Tag Archives: videogames

Eurogamer: ‘Docked Zelda Stutters in Places Where the Mobile Experience Does Not’

Richard Leadbetter, Eurogamer:

In terms of performance, it’s immediately clear to the naked eye that the docked Zelda stutters in places where the mobile experience does not – and to confirm this, we manually counted frames by eye based on our camera shots to ensure accuracy in producing the performance test below. It’s really easy to isolate this issue as it occurs frequently in the open world, right from the beginning of the game. In some places, we see the smooth 30fps update while docked drop down to a momentary 20fps – confirming a basic double-buffer v-sync implementation.

Home console?

Tagged , , , , , , , ,

Nintendo 64 and Avoiding ‘Sequelitis’

Sam Machkoveh, Ars Technica:

Perhaps most notably, this was the last console on which Nintendo could rehash its older characters and series without fielding non-stop complaints about “sequelitis.” The console’s best first-party games were mostly sequels—Super Mario 64, Ocarina of Time, Mario Kart 64, Star Fox 64, F-Zero X, even Wave Race 64 and Excitebike 64—and yet all of them felt incredibly new thanks to their steps up to fully 3D engines. Nintendo had been a purely 2D game-making company for nearly a decade, yet it somehow pulled off the transition to 3D gaming in pretty much every way that Sega flubbed its own total overhaul.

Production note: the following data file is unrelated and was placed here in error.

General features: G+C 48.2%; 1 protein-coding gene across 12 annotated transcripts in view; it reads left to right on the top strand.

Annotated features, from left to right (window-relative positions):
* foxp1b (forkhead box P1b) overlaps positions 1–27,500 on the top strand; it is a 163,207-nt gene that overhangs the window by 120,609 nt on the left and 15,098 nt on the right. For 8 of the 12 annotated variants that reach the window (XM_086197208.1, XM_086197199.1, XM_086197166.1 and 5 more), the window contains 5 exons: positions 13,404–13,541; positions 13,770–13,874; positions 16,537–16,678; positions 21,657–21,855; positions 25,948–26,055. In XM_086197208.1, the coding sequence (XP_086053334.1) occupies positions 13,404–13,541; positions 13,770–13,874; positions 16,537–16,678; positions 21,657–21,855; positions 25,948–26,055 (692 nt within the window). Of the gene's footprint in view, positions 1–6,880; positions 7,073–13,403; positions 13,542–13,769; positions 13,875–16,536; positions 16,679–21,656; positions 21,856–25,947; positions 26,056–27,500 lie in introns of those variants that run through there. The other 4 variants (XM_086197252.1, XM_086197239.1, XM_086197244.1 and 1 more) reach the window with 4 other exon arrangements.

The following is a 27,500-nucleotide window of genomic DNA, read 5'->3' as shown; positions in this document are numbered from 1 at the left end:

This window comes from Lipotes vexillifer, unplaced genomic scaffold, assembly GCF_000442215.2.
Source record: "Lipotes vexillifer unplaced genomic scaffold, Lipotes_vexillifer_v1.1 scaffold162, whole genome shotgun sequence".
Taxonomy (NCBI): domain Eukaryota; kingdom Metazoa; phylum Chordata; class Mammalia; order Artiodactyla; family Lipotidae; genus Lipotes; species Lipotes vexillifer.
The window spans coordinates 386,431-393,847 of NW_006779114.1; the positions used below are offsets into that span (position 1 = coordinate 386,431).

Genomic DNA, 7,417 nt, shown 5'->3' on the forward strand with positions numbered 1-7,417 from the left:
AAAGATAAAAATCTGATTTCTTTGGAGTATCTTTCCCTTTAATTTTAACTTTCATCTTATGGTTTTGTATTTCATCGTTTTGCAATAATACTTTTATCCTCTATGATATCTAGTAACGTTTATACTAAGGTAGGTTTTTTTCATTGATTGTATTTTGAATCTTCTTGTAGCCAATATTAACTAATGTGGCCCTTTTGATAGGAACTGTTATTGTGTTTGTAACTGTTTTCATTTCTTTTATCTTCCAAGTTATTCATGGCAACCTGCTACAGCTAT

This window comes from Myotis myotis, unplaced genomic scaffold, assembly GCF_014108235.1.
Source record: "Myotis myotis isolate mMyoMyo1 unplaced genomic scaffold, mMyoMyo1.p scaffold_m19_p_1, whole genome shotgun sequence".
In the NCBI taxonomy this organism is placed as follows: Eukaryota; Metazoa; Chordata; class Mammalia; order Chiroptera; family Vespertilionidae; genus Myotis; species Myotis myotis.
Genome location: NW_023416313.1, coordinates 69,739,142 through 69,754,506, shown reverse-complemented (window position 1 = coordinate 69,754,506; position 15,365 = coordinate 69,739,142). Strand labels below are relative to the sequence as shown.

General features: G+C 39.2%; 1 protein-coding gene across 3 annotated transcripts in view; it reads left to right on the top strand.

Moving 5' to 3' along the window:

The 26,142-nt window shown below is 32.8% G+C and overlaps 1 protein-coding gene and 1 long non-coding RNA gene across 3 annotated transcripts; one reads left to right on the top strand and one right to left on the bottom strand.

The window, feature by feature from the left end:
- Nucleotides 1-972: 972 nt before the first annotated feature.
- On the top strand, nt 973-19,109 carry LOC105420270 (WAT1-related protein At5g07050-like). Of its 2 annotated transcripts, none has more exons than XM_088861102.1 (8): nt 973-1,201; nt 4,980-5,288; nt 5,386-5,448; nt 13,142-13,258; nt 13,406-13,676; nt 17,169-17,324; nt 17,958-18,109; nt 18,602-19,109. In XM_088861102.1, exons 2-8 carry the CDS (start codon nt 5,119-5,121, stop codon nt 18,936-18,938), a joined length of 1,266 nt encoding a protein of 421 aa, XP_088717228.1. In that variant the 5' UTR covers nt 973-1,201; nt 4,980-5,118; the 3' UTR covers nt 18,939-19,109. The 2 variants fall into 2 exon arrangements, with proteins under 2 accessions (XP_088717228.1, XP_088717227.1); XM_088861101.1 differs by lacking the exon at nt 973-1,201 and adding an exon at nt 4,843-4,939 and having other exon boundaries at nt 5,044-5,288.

Yours truly, in a November 2014 post titled Iterative vs. Redesigned Experiences:

If the doomsayers are correct and Nintendo’s failure is eminent, redesigns are going to be required to prevent it. So far, the majority of first-party titles on Wii U are iterative: Mario Kart 8, Super Smash Bros. Wii U, Super Mario 3D World, Pikmin 3, Donkey Kong: Tropical Freeze. While not every redesign has worked in Nintendo’s favor (I’m looking at you, Star Fox Adventures…), they are at the very least refreshing. This is another reason why I think Captain Toad: Treasure Tracker is genius; while it’s not a new take on a old classic (because there is no old classic!), it’s a new perspective from the Mushroom Kingdom. Until then, it’s back to smashing and karting.